Establishment of the complex microbial community
Instead of proliferating as a single-species culture, P. aeruginosa often grows as commensal species within mixed-species microbial communities containing many other bacterial species in natural environments as well as infection sites.31,32 We presumed that bacteria within the same region of colonisation would have the same chance to co-exist. To obtain a better understanding of P. aeruginosa physiology in complex microbial communities and evaluate the NanoString nCounter® system, we selected bacterial species that potentially co-exist with P. aeruginosa in different environments and can be distinguished from other species by NanoString nCounter® probes. Hence, 18 human pathogens/environmental bacteria (Supplementary Table 1) were established as laboratory planktonic and biofilm communities as some of these species usually share the same niche in humans or in natural environments. Among these species, Acinetobacter baumannii, Burkholderia cenocepacia, Klebsiella pneumoniae and S. aureus can co-infect lungs with P. aeruginosa33,34,35,36; Citrobacter amalonaticus, E. coli and Streptococcus gallolyticus can cause intra-abdominal infections; Chromobacterium violaceum, S. aureus and Stenotrophomonas maltophilia can infect the skin or open wounds; Listeria monocytogenes can colonise a host’s gastrointestinal tract; P. putida has been isolated from infected urinary tract and infected skin; Bacillus subtilis, Elizabethkingia meningoseptica, P. fluorescens and Shewanella oneidensis are widely distributed in natural environments; and P. syringae and Xanthomonas campestris have been associated with plants.37 The abovementioned settings all involve the potential co-existence of P. aeruginosa. Both known and undiscovered natural environments are so complex and unexpected. This laboratory community may assist in understanding P. aeruginosa’s interactions with complex microbial communities. In addition to investigating the ecological behaviour and physiological response of P. aeruginosa in our model system, we also seek insights into how future studies on complex microbial communities can be shaped.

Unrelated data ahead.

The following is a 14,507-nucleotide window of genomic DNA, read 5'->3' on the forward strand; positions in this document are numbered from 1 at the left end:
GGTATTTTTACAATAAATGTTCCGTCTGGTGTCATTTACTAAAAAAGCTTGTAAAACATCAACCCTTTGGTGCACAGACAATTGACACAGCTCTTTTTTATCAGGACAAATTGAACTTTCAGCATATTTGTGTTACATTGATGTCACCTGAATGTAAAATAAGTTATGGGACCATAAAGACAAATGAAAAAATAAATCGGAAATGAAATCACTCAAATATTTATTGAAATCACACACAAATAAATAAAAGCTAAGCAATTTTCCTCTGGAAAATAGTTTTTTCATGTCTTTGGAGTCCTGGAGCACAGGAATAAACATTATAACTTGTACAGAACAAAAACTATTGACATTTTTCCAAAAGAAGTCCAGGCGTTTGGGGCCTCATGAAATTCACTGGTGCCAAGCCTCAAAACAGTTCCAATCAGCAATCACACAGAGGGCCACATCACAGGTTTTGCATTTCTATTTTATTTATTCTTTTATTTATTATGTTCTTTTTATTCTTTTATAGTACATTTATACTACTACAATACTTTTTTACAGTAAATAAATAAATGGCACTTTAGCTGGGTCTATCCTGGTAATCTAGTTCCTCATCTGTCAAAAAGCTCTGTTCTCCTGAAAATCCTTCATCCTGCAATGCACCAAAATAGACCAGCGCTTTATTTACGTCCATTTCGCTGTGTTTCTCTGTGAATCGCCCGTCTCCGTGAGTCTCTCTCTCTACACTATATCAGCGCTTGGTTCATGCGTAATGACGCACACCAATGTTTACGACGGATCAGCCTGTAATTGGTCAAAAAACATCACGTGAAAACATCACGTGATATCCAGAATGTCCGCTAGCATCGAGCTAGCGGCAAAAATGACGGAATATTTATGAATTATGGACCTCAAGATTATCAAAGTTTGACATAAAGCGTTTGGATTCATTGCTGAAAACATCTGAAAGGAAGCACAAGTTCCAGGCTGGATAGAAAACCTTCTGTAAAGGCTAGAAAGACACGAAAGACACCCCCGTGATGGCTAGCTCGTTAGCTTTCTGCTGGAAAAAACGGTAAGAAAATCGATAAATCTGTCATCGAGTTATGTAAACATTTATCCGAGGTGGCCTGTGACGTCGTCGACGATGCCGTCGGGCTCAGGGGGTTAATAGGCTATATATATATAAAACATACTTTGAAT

We used 10 times diluted tryptic soy broth (10% TSB) as the growth medium, which supports the growth of all the selected 18 bacterial species at 25 °C (room temperature) (Supplementary Figure 1). Although A. baumannii, C. amalonaticus, C. violaceum, E. meningoseptica, E. coli and K. pneumoniae grew relatively faster than other species, and L. monocytogenes and S. gallolyticus were unable to grow to a high cell density in 10% TSB, the growth curves indicated that 10% TSB was suitable for establishing the mixed-species microbial community, with P. aeruginosa growth comparable to the majority of the species (Supplementary Figure 1).
In addition to the growth rate, the biofilm formation capacity of these bacterial species was also verified in monospecies culture. After 24 h of static incubation, A. baumannii and K. pneumoniae had the highest capacity to form biofilms (Supplementary Figure 2). Among the other 16 species, B. cenocepacia, P. aeruginosa and S. maltophilia have similar biofilm formation capabilities (Supplementary Figure 2). However, B. subtilis, C. violaceum, E. meningoseptica, P. putida, P. syringae and S. gallolyticus formed less biofilms in 10% TSB at 25°C (Supplementary Figure 2). In summary, the biofilm formation capacities of the 18 species differ, with no linear relationship with growth rates. We therefore established the planktonic and biofilm microbial communities by adjusting each species to an OD600 value of 0.01 in 10% TSB medium as inocula.
Physiological reproducibility of the mixed-species microbial communities